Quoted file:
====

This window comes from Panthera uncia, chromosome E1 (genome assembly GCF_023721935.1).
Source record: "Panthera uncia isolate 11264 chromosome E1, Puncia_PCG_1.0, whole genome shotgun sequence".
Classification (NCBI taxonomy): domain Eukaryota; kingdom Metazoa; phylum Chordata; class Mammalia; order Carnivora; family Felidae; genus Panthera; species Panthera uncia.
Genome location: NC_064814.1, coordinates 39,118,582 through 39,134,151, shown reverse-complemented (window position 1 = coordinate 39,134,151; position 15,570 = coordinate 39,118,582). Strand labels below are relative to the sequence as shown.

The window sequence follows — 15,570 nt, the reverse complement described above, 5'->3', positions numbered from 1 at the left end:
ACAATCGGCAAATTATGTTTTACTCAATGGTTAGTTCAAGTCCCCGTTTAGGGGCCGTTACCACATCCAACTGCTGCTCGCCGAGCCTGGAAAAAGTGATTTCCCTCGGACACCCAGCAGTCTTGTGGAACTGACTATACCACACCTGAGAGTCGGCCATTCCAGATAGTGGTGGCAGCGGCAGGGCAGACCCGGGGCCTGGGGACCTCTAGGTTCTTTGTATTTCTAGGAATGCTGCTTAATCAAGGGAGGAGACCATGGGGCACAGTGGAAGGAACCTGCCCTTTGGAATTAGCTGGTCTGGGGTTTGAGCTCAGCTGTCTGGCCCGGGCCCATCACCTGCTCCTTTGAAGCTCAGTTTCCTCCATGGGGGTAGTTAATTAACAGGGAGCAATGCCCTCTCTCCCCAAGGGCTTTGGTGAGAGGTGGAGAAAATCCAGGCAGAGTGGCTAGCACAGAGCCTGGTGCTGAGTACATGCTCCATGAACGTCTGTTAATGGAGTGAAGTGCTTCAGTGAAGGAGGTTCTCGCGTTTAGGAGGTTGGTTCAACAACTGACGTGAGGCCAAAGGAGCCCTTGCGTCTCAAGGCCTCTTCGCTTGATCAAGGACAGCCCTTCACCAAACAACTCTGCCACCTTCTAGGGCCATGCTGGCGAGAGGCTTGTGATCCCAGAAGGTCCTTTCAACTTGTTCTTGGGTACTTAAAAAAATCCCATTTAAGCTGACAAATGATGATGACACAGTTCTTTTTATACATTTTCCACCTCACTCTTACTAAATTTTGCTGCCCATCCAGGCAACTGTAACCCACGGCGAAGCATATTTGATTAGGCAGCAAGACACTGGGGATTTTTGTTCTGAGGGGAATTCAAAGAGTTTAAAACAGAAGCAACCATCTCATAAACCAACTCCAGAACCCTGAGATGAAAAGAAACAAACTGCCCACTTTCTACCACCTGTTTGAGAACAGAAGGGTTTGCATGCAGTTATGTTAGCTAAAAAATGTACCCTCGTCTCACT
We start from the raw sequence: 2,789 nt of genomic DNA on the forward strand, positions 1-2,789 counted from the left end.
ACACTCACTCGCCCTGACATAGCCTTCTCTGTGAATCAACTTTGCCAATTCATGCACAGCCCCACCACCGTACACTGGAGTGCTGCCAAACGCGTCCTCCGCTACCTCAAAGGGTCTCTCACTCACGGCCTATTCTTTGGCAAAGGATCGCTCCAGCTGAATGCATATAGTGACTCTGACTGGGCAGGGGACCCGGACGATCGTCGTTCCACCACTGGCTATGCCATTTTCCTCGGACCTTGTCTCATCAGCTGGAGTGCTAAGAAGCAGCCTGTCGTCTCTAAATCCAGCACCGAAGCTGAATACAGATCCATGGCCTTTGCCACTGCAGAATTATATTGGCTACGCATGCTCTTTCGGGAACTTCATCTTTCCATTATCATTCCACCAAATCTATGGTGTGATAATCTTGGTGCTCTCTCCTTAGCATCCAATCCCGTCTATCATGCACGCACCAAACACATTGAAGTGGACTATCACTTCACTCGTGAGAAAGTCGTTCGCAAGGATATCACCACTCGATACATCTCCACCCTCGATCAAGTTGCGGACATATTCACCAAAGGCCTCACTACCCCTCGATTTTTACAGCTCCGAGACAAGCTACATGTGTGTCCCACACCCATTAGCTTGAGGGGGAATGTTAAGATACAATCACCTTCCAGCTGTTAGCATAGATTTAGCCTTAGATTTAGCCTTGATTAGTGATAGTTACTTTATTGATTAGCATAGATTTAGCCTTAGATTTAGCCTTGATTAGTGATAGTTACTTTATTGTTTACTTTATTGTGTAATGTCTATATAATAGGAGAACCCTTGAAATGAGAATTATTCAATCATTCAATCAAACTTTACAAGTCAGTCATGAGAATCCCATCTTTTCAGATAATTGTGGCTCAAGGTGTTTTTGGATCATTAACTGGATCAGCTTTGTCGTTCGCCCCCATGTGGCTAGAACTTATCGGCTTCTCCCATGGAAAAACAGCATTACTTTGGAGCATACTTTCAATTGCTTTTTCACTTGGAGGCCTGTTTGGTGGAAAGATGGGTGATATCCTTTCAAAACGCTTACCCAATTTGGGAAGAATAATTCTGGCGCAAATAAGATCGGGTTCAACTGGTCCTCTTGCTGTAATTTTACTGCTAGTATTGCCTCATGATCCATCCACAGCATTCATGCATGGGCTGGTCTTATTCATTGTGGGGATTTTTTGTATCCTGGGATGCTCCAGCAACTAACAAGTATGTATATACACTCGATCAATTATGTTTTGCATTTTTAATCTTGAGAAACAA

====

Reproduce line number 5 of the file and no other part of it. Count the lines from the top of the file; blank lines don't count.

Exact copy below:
The window sequence follows — 15,570 nt, the reverse complement described above, 5'->3', positions numbered from 1 at the left end: